What is the difference between user-centered design and usability? Until writing this column I didn’t have the faintest idea. Fortunately, a quick search turned up a page that explains the difference quite nicely:
I’ve encountered user-centered design in some of my projects, though it didn’t know that its principles had a name. Indeed, this approach must be multidisciplinary or fail miserably.
Although a Web site development team generally includes a usability expert–whose task it is to make sure that the forms are simple, the navigation is easy to use and that users can find what they’re looking for–user-centered design is the responsibility of every single member of the team, programmers no less than graphical designers, database wizards no less than usability experts.
Graphic designers think in terms of images, forms, and colors. Programmers think in terms of code. Those mindsets aren’t wrong – they’re the expression of the strengths of each team member. However, the same team members can get carried away by the disadvantages of specialization. When that happens, someone has to put on the brakes and say:
Please think of your users.
In fact, think of your users usually means keep it simple, and any sufficiently experienced Web development professional can breakthrough complex technical or artistic arguments and say this. Sometimes even people who don’t actually build the site, like salespeople or project managers, express excellent ideas about user-centered design.
More than once I’ve seen that of all the team, the project manager was best able to think like a user, because the other team members were too absorbed in the mindset of their specialization. This is not a general rule; some project managers will fail miserably in this role, but it does show that you cannot exclude any team members from the process of user-centered design.
Complicated thinking within the development team usually has a counterweight in the broad mandate of the project manager. The largest danger to user-centered design, however, comes from the outside.
One day a salesman, who’d sold a site to a client, came to my desk and informed me of his promise that the navigation would be “intuitive”, and that the whole site would download within 5 seconds even on old modems.
Both of those aspects of design and production–user-friendliness and short download times–are important for user-centered design, but in this case, they contradicted each other. In the context of the proposal made to the client, “intuitive navigation” clearly meant “images”. Apart from the question of whether these images would be intuitive for every user, graphical navigation usually takes longer than 5 seconds to load over an old (say, 33.6kbps) modem.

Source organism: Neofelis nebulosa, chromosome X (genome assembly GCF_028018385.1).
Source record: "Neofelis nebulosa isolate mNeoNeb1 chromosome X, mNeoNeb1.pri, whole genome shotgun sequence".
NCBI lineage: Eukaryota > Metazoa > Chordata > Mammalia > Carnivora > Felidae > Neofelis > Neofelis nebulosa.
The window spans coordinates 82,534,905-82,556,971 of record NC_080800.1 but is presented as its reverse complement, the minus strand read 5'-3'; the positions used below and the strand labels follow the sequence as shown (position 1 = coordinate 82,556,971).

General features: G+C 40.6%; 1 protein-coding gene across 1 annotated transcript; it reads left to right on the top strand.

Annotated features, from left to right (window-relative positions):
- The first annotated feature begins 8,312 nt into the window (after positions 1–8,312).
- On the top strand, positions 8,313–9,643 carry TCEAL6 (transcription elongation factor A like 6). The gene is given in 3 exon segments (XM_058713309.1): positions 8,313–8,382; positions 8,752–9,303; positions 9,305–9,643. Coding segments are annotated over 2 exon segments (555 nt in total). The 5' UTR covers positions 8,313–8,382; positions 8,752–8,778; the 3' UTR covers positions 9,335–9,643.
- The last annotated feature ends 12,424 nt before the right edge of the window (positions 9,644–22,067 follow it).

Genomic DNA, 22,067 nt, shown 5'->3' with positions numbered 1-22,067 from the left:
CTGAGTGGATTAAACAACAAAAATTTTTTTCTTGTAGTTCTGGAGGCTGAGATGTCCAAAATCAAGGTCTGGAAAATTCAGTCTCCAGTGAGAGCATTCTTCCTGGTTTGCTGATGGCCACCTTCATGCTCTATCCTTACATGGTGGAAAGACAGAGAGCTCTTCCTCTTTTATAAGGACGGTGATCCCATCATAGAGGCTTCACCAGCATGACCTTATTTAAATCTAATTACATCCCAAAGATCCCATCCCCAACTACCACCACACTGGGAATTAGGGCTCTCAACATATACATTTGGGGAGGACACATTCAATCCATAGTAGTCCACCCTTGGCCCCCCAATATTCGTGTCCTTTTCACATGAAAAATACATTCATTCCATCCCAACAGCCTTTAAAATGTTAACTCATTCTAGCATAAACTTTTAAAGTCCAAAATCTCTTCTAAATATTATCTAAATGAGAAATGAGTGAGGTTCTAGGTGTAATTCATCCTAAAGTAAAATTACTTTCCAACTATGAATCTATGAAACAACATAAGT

Therefore I sent the salesman back to the drawing board. Needless to say, we lost the Web site to another company.
If the salesman had forgotten about the intuitive navigation and had instead concentrated on the download speed, he would have given an excellent example of user-centered thinking, and we might have gotten the job.
But he didn’t. What did he do wrong?
Thinking purely from we’ve got to sell this proposal point of view the salesman wasn’t wrong. Most clients are impressed by moving bits and graphical stuff, regardless of whether the subject of the site calls for it.
As soon as a client expects something “multimedial” it’s hard to guide the site back to something its users will appreciate, unless, of course, the purpose of the site is to provide “multimedial” entertainment.
Thus we’ve defined one reason for creating complex sites: client expectations. How do we counter these expectations? How do we keep it simple?
Countering client expectations
Unfortunately there is no general rule for the task of keeping a client’s expectations within reasonable limits. Some clients are easily convinced by someone who knows what he’s talking about, while others will rigidly maintain their point of view, aided by their nephews who’ve gone through a Front Page book and therefore know everything there is to know about Web sites.
Nonetheless there are some specific rules. They won’t always work, but they’ll give you some rough guidelines on how to work with the client toward the goal of simplicity.
The issue underlying all these problems is professionalism. Site design and development has only existed as a professional trade for ten years at most… and more likely something like eight years. Further, there are a lot of amateurs, good and bad.
Therefore Web design is seen by a lot of people not as a job, but more of a glorified hobby. Thus people will assume they know all about it and will only think of what they themselves like, instead of what their users will like, and will generally work against the goals of user-centered design.
This problem will be solved when Web design is universally recognized as a profession. Meanwhile, the best you can do is to keep it simple.